The other challenging aspect was related to my personal romantic relationship. I started this process while in a long-distance (and relatively serious) relationship. However, when we started discussing our future together, it was clear that we had different goals (even though we’re both going to be in medicine) and different end locations. This is something that not a lot of people take into account (I didn’t) and it resulted in a lot of heartache. I’m still working on recovering, but I have been thinking about my upcoming new adventures and that has been helpful.
Accepted: Congrats on your multiple acceptances to med school! Can you talk about some of the factors that will go into your decision?
Z: Thank you! I feel very blessed to have a choice of where I attend. The two biggest factors that will go into my decision will be “fit” and “financial.” Having gone on multiple interviews, I learned how important fit will be for me in finding success as a medical school student. For me, “fit” includes school culture, who my classmates will be, the curriculum, the learning styles supported by the curriculum and lectures, opportunities to pursue my own personal interests, and location. I think “financial” is pretty self-explanatory. I will be balancing these two factors when making my final decision.
Accepted: Most med school applicants worry about how they’ll survive the financial element of med school – paying for tuition, getting scholarships, being in debt. Can you share your thoughts on the subject?
Z: I am definitely one of those med school applicants! The thought of going into a large amount of debt really makes me nervous. I have been reading a lot on surviving medical school financially, which I think everyone should do. I’ve been lucky that my parents are very financially savvy, so I have been leaning a bit on their wisdom.
I’m confident in my parents’ financial advice because my dad put himself through school (and received a Ph.D) without putting himself in any prolonged debt. My parents are currently debt free (and have been for quite a long time) and I believe it is because of their financial wisdom – I intend on following their footsteps.
So, based on my talks with them, we’ve agreed that I shouldn’t commit myself to any sort of career commitment scholarships (Army, Health Corps, etc). Instead, I’m planning on budgeting very carefully in advance, taking out just enough loans for tuition and living costs and necessities, saving money now for emergencies, eliminating any unnecessary spending (e.g. clothes), and dedicating a large portion of my wages as an intern/resident to paying off my medical school debt quickly (even though this will definitely be tough with the small resident income). So, I’ll probably be that medical student who wears the same outfit every other day. Don’t worry – I’m vigilant about my laundry and clean underwear!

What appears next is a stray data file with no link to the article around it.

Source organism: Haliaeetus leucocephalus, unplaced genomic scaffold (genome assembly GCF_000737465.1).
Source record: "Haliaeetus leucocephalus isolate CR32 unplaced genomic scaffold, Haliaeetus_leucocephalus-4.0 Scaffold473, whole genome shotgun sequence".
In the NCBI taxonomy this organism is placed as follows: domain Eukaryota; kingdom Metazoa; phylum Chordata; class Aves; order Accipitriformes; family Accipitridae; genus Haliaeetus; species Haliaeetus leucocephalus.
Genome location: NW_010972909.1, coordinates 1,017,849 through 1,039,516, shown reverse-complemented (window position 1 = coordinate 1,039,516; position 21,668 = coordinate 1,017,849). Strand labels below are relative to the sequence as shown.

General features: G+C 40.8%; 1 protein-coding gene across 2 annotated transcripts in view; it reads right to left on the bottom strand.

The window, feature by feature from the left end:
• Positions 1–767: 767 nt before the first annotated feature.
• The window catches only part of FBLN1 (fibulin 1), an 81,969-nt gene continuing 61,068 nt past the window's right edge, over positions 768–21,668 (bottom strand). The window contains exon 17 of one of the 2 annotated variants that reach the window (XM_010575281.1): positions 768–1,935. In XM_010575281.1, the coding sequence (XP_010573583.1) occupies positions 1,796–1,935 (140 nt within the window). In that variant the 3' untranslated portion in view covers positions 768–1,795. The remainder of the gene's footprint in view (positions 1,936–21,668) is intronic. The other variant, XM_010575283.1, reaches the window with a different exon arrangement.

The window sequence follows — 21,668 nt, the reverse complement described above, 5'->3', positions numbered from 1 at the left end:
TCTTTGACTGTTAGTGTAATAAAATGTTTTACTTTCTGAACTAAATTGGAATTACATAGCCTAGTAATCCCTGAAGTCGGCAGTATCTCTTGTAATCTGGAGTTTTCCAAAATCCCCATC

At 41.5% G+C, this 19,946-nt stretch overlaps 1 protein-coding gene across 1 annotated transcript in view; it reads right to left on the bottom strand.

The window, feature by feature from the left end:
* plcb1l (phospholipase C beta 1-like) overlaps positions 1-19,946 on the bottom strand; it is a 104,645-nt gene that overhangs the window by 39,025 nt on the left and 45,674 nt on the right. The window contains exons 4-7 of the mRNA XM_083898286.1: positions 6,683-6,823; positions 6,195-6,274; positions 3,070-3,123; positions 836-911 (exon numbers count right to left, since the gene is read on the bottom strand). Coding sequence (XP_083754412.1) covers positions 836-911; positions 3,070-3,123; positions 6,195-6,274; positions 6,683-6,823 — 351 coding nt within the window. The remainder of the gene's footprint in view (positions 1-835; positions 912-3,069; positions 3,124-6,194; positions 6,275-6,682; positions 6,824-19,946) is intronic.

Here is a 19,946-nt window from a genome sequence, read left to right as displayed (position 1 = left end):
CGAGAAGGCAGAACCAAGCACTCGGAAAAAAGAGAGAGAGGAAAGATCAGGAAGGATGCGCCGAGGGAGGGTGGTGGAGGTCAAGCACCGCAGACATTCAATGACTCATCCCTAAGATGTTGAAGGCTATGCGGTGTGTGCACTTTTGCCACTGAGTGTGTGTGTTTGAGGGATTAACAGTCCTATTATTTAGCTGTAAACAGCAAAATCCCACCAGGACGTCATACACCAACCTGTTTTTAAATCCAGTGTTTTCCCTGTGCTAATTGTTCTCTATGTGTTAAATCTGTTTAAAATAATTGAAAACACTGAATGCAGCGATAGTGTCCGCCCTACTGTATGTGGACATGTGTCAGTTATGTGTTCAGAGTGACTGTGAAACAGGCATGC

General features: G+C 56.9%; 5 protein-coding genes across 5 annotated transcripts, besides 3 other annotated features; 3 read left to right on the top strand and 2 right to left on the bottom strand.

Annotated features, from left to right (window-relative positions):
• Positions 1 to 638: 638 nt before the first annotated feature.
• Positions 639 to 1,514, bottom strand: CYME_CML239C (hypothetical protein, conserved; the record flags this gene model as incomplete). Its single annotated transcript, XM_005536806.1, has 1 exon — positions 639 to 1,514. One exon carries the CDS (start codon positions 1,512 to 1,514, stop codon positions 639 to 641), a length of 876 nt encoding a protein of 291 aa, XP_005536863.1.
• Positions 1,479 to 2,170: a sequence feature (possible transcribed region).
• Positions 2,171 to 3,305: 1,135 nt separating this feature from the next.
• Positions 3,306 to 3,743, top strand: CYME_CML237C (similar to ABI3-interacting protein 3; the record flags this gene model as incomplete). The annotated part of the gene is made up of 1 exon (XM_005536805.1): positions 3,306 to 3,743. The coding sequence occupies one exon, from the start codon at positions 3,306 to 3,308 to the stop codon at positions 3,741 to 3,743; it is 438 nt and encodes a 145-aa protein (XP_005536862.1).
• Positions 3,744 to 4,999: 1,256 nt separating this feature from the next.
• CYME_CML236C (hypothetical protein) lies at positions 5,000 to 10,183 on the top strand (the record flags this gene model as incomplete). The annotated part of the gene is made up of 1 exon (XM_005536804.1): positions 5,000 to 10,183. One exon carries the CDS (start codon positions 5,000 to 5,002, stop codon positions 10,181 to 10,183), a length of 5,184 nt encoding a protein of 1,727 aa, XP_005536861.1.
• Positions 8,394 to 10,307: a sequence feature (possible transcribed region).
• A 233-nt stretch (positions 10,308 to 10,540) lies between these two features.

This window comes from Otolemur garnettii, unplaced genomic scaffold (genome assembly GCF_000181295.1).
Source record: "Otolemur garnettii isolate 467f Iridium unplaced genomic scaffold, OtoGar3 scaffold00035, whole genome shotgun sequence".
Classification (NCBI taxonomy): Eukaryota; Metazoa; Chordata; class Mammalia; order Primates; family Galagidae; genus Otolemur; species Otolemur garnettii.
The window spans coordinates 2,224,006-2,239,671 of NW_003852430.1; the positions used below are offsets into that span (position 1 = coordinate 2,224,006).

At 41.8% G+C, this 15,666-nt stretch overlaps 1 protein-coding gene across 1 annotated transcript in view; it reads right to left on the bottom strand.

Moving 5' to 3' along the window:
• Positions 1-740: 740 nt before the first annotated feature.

Bottom line: With the exception of tuition and living costs in medical school, I think it’s good to stick with the rules, “Don’t spend more than you have” and “1 dollar spent today is 3 dollars lost later.”
Accepted: Can you tell us about your blog? Who is your target audience? How have you benefited from the blogging experience?
Z: I started this blog to journal my transition into medical school, my time at medical school, and then my transition out of medical school. I wanted to do it in a five-year journal type format. However, I’ve shifted away from that a little and, so far, my blog has ended up becoming a mix of my daily life and advice for other pre-meds.
I didn’t really have a specific target audience in mind – although now, I think I’m working to write for others who are in a similar position as myself and I hope to share more information with them. I found information to be really important in being able to successfully complete an application cycle and want others to have the same information that I did.
Naturally, I am still very limited in my knowledge, but I want to share what I can. I’ve greatly benefited from just connecting with other pre-meds and being able to share the burden of going through this immense process. I really enjoy helping others. Having people reach out to me and thank me for my thoughts/advice is very rewarding. I also think that looking back every year on my journey (via my blog) will help me to be very mindful of each day and to appreciate the incredible opportunity that I have been given.
You can read more about Z’s med school journey by checking out her blog, 5 year journey: medical school version. Thank you Z for sharing your story with us!